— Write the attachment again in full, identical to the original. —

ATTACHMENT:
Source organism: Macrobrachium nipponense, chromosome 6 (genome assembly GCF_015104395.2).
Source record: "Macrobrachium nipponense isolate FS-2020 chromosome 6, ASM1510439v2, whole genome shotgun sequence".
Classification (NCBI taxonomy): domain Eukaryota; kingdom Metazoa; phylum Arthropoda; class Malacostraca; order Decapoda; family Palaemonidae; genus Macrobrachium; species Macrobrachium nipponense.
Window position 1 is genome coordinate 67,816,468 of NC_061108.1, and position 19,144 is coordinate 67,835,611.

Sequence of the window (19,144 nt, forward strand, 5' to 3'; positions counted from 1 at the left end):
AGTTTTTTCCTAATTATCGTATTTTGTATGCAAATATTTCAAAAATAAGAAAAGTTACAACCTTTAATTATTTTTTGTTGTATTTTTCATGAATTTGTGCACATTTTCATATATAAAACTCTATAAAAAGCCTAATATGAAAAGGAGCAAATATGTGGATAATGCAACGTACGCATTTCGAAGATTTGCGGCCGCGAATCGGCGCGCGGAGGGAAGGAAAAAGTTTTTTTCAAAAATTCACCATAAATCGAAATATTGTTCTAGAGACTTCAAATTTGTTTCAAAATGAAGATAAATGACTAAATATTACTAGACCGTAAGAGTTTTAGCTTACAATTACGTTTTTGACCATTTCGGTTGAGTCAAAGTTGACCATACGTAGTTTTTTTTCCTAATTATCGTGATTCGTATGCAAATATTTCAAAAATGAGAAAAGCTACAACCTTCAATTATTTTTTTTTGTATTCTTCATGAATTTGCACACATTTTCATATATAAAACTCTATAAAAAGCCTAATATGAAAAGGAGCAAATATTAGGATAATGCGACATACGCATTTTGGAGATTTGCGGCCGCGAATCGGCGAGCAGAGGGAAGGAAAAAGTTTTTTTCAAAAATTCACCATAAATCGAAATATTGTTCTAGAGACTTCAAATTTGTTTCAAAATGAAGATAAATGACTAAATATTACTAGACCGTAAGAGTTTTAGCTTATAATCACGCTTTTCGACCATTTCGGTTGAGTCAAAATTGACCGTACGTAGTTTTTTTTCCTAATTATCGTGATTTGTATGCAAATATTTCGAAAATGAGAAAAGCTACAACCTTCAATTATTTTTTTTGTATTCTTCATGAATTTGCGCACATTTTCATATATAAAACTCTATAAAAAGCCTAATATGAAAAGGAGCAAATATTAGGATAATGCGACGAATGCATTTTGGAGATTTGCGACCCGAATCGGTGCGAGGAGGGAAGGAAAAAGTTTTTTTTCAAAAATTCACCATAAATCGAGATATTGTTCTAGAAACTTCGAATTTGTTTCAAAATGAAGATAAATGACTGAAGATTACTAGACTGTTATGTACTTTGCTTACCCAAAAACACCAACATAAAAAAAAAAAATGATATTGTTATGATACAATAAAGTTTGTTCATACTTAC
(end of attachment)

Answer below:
Source organism: Macrobrachium nipponense, chromosome 6 (genome assembly GCF_015104395.2).
Source record: "Macrobrachium nipponense isolate FS-2020 chromosome 6, ASM1510439v2, whole genome shotgun sequence".
Classification (NCBI taxonomy): domain Eukaryota; kingdom Metazoa; phylum Arthropoda; class Malacostraca; order Decapoda; family Palaemonidae; genus Macrobrachium; species Macrobrachium nipponense.
Window position 1 is genome coordinate 67,816,468 of NC_061108.1, and position 19,144 is coordinate 67,835,611.

Sequence of the window (19,144 nt, forward strand, 5' to 3'; positions counted from 1 at the left end):
AGTTTTTTCCTAATTATCGTATTTTGTATGCAAATATTTCAAAAATAAGAAAAGTTACAACCTTTAATTATTTTTTGTTGTATTTTTCATGAATTTGTGCACATTTTCATATATAAAACTCTATAAAAAGCCTAATATGAAAAGGAGCAAATATGTGGATAATGCAACGTACGCATTTCGAAGATTTGCGGCCGCGAATCGGCGCGCGGAGGGAAGGAAAAAGTTTTTTTCAAAAATTCACCATAAATCGAAATATTGTTCTAGAGACTTCAAATTTGTTTCAAAATGAAGATAAATGACTAAATATTACTAGACCGTAAGAGTTTTAGCTTACAATTACGTTTTTGACCATTTCGGTTGAGTCAAAGTTGACCATACGTAGTTTTTTTTCCTAATTATCGTGATTCGTATGCAAATATTTCAAAAATGAGAAAAGCTACAACCTTCAATTATTTTTTTTTGTATTCTTCATGAATTTGCACACATTTTCATATATAAAACTCTATAAAAAGCCTAATATGAAAAGGAGCAAATATTAGGATAATGCGACATACGCATTTTGGAGATTTGCGGCCGCGAATCGGCGAGCAGAGGGAAGGAAAAAGTTTTTTTCAAAAATTCACCATAAATCGAAATATTGTTCTAGAGACTTCAAATTTGTTTCAAAATGAAGATAAATGACTAAATATTACTAGACCGTAAGAGTTTTAGCTTATAATCACGCTTTTCGACCATTTCGGTTGAGTCAAAATTGACCGTACGTAGTTTTTTTTCCTAATTATCGTGATTTGTATGCAAATATTTCGAAAATGAGAAAAGCTACAACCTTCAATTATTTTTTTTGTATTCTTCATGAATTTGCGCACATTTTCATATATAAAACTCTATAAAAAGCCTAATATGAAAAGGAGCAAATATTAGGATAATGCGACGAATGCATTTTGGAGATTTGCGACCCGAATCGGTGCGAGGAGGGAAGGAAAAAGTTTTTTTTCAAAAATTCACCATAAATCGAGATATTGTTCTAGAAACTTCGAATTTGTTTCAAAATGAAGATAAATGACTGAAGATTACTAGACTGTTATGTACTTTGCTTACCCAAAAACACCAACATAAAAAAAAAAAATGATATTGTTATGATACAATAAAGTTTGTTCATACTTAC